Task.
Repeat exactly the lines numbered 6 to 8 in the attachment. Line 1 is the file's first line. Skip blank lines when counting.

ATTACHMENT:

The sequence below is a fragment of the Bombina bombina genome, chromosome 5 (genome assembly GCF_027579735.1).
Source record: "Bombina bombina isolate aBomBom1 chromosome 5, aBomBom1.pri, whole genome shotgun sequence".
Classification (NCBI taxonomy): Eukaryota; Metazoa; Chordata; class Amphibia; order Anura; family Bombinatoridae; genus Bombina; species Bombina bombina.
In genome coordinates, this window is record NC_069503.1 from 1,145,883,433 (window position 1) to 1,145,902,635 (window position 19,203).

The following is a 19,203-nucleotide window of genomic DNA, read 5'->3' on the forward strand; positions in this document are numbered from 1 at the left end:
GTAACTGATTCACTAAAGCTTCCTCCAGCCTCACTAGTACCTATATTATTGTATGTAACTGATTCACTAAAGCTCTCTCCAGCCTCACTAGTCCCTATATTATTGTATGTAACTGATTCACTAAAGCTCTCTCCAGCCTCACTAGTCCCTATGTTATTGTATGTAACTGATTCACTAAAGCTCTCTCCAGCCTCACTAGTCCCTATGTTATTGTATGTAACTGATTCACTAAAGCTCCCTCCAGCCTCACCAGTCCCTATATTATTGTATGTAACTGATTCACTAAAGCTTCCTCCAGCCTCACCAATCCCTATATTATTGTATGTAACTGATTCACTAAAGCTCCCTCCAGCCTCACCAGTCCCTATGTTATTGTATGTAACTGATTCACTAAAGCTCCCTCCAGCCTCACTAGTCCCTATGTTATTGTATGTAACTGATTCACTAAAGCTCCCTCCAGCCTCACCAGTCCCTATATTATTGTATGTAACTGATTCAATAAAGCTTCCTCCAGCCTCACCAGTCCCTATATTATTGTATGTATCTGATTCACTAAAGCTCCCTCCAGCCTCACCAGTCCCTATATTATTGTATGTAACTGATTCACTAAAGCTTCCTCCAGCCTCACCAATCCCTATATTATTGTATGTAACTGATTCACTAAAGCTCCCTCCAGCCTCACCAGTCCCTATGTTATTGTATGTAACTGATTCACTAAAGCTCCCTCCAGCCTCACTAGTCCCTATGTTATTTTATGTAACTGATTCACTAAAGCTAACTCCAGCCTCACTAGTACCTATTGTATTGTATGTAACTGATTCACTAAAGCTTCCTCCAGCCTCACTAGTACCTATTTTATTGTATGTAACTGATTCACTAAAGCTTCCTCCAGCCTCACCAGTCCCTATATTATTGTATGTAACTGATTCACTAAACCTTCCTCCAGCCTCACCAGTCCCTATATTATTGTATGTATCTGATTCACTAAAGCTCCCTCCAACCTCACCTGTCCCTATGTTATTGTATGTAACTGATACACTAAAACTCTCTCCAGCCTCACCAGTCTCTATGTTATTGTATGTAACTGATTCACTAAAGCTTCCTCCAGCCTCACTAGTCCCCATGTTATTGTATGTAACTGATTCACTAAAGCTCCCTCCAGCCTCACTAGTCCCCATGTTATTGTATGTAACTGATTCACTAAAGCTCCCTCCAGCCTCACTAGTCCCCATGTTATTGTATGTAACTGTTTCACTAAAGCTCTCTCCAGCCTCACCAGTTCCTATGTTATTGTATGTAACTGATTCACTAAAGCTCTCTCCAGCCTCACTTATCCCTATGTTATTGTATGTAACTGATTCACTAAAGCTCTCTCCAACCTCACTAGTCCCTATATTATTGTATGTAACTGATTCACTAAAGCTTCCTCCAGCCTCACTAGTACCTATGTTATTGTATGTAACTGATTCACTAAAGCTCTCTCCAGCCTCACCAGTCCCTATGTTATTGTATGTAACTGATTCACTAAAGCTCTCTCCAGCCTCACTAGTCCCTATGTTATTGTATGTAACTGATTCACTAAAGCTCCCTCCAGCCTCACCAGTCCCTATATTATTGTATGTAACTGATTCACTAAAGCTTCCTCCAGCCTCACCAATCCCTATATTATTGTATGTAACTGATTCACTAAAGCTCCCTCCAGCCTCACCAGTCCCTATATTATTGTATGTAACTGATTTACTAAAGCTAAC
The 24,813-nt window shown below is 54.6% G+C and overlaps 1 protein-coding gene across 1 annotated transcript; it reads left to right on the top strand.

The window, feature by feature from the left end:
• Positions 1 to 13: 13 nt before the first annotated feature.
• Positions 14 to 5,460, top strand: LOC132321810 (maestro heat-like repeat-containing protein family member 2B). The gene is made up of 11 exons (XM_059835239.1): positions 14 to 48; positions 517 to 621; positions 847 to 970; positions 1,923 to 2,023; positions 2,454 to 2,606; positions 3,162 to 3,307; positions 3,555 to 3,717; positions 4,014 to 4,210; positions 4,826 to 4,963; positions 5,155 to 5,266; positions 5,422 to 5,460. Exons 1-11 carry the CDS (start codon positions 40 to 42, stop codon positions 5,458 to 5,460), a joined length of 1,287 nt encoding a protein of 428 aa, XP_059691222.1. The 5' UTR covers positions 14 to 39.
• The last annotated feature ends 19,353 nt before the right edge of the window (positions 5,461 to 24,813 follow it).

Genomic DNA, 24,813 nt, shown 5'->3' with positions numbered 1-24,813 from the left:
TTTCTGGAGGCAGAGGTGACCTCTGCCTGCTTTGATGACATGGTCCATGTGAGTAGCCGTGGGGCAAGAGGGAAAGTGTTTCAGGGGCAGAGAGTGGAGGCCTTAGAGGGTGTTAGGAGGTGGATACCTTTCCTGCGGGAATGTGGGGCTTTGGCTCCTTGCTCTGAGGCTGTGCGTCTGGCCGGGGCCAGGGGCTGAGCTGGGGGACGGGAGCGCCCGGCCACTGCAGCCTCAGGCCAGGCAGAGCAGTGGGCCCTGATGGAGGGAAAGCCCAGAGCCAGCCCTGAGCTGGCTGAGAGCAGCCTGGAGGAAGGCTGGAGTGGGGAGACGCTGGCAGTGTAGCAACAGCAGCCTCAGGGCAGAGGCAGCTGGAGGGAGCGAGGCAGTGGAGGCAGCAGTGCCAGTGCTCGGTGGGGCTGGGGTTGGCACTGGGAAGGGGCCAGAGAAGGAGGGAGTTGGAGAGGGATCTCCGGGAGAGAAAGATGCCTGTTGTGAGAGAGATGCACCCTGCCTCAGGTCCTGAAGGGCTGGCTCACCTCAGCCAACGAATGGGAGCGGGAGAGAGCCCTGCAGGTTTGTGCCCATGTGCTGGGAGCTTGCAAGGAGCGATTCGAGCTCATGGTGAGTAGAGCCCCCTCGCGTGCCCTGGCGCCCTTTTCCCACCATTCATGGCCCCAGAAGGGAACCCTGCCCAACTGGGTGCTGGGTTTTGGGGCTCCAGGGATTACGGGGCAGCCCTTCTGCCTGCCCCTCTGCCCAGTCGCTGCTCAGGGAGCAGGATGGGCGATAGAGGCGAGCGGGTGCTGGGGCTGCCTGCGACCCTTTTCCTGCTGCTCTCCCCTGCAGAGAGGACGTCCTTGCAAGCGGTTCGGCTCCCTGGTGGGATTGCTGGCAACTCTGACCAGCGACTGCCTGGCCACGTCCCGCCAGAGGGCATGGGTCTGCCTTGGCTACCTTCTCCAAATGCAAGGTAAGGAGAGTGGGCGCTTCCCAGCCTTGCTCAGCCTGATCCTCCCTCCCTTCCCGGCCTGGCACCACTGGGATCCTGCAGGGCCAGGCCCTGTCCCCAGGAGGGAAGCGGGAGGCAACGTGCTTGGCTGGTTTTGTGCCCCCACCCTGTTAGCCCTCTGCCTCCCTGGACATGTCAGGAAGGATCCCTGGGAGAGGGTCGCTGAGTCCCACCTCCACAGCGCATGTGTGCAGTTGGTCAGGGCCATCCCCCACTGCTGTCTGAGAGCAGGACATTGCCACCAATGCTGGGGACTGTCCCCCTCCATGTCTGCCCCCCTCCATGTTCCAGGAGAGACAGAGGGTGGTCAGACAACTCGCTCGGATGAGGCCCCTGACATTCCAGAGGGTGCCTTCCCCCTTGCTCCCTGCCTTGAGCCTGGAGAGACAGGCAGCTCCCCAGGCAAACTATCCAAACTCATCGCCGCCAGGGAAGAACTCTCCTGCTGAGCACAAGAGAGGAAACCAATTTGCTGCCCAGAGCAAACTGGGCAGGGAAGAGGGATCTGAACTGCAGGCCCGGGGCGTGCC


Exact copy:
GTAACTGATTCACTAAAGCTTCCTCCAGCCTCACTAGTACCTATATTATTGTATGTAACTGATTCACTAAAGCTCTCTCCAGCCTCACTAGTCCCTATATTATTGTATGTAACTGATTCACTAAAGCTCTCTCCAGCCTCACTAGTCCCTATGTTATTGTATGTAACTGATTCACTAAAGCTCTCTCCAGCCTCACTAGTCCCTATGTTATTGTATGTAACTGATTCACTAAAGCTCCCTCCAGCCTCACCAGTCCCTATATTATTGTATGTAACTGATTCACTAAAGCTTCCTCCAGCCTCACCAATCCCTATATTATTGTATGTAACTGATTCACTAAAGCTCCCTCCAGCCTCACCAGTCCCTATGTTATTGTATGTAACTGATTCACTAAAGCTCCCTCCAGCCTCACTAGTCCCTATGTTATTGTATGTAACTGATTCACTAAAGCTCCCTCCAGCCTCACCAGTCCCTATATTATTGTATGTAACTGATTCAATAAAGCTTCCTCCAGCCTCACCAGTCCCTATATTATTGTATGTATCTGATTCACTAAAGCTCCCTCCAGCCTCACCAGTCCCTATATTATTGTATGTAACTGATTCACTAAAGCTTCCTCCAGCCTCACCAATCCCTATATTATTGTATGTAACTGATTCACTAAAGCTCCCTCCAGCCTCACCAGTCCCTATGTTATTGTATGTAACTGATTCACTAAAGCTCCCTCCAGCCTCACTAGTCCCTATGTTATTTTATGTAACTGATTCACTAAAGCTAACTCCAGCCTCACTAGTACCTATTGTATTGTATGTAACTGATTCACTAAAGCTTCCTCCAGCCTCACTAGTACCTATTTTATTGTATGTAACTGATTCACTAAAGCTTCCTCCAGCCTCACCAGTCCCTATATTATTGTATGTAACTGATTCACTAAACCTTCCTCCAGCCTCACCAGTCCCTATATTATTGTATGTATCTGATTCACTAAAGCTCCCTCCAACCTCACCTGTCCCTATGTTATTGTATGTAACTGATACACTAAAACTCTCTCCAGCCTCACCAGTCTCTATGTTATTGTATGTAACTGATTCACTAAAGCTTCCTCCAGCCTCACTAGTCCCCATGTTATTGTATGTAACTGATTCACTAAAGCTCCCTCCAGCCTCACTAGTCCCCATGTTATTGTATGTAACTGATTCACTAAAGCTCCCTCCAGCCTCACTAGTCCCCATGTTATTGTATGTAACTGTTTCACTAAAGCTCTCTCCAGCCTCACCAGTTCCTATGTTATTGTATGTAACTGATTCACTAAAGCTCTCTCCAGCCTCACTTATCCCTATGTTATTGTATGTAACTGATTCACTAAAGCTCTCTCCAACCTCACTAGTCCCTATATTATTGTATGTAACTGATTCACTAAAGCTTCCTCCAGCCTCACTAGTACCTATGTTATTGTATGTAACTGATTCACTAAAGCTCTCTCCAGCCTCACCAGTCCCTATGTTATTGTATGTAACTGATTCACTAAAGCTCTCTCCAGCCTCACTAGTCCCTATGTTATTGTATGTAACTGATTCACTAAAGCTCCCTCCAGCCTCACCAGTCCCTATATTATTGTATGTAACTGATTCACTAAAGCTTCCTCCAGCCTCACCAATCCCTATATTATTGTATGTAACTGATTCACTAAAGCTCCCTCCAGCCTCACCAGTCCCTATATTATTGTATGTAACTGATTTACTAAAGCTAAC
The 24,813-nt window shown below is 54.6% G+C and overlaps 1 protein-coding gene across 1 annotated transcript; it reads left to right on the top strand.

The window, feature by feature from the left end: